Most visitors to Rosslyn Chapel near Edinburgh Scotland are readers of this novel. 

They read that beneath the Chapel there is a “massive subterranean chamber”, with a Star of David engraved on its floor, and they have difficulties accepting the fact that this floor is covered by a red covering with no trace of their desired symbol.

It seems that fiction is stronger than reality…



Rabbi Marvin Tokayer wrote that the Pathans believe they are of the Lost Tribes,  and that the Star of David is found in almost every Pathan house. The rich make it out of expensive metals and the poor out of simple wood. He saw it at least 20 times. In Minerajan he saw it on a school door and in the stone above that door. The Pathans are about 15 million people living in Pakistan Afghanistan Persia and India.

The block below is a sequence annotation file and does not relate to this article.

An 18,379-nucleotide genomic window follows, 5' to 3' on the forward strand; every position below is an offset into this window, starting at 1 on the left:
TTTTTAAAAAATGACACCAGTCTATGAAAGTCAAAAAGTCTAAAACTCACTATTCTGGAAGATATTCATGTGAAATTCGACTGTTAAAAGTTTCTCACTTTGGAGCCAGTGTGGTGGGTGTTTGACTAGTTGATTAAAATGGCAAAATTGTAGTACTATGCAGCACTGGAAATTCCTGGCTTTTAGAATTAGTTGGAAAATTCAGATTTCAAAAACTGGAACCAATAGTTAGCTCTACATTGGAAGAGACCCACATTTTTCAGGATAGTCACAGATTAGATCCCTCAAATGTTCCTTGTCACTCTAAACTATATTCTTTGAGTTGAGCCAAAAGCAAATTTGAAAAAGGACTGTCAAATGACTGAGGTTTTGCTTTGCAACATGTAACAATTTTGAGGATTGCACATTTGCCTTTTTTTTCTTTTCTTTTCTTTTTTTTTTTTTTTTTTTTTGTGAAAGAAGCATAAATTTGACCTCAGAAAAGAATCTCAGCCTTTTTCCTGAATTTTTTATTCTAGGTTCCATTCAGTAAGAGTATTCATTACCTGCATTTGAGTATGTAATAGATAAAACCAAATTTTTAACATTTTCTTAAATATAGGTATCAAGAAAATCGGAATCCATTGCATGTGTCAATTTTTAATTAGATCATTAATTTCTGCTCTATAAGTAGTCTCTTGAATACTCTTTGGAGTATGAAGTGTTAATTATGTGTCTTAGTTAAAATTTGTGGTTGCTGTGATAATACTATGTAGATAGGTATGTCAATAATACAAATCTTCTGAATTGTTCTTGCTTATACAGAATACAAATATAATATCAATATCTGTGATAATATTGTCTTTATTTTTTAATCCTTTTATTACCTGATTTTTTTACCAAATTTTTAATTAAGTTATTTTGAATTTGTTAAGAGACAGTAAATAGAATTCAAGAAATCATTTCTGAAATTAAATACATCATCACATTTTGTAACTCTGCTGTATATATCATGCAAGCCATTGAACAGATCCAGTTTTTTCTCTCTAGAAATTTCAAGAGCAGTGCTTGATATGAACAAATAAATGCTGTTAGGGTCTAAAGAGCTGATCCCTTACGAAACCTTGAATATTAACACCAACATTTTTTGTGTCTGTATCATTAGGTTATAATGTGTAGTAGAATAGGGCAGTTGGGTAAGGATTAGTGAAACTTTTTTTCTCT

Friday, April 28, 2006




Adler-Chomsky-Agency initiated a campaign towards Israeli Independence day for Bank Hapoalim:
distribution of 1.5 million flags, free of charge, through Hebrew English and Russian Newspapers and placing huge posters all over Israel showing the Israeli flag and the sentences: "blessing of happy holiday". "Bank Hapoalim"

The Jerusalem Municipality placed huge posters on the side of the main roads with a big Star of David (I liked the design) on the background of the Israeli flag with the words: "blessing of happy holiday".

Why are they spending their good money on such a thing?

To help citizens decorate their streets for Independence Day
To advertise themselves
Both of the above
None of the above
Other reason

Thursday, April 27, 2006


Magen David in Uganda

Magen David in Uganda picture is courtesy of Richard Sobol who included it in his  book ABAYUDAYA: THE JEWS OF UGANDA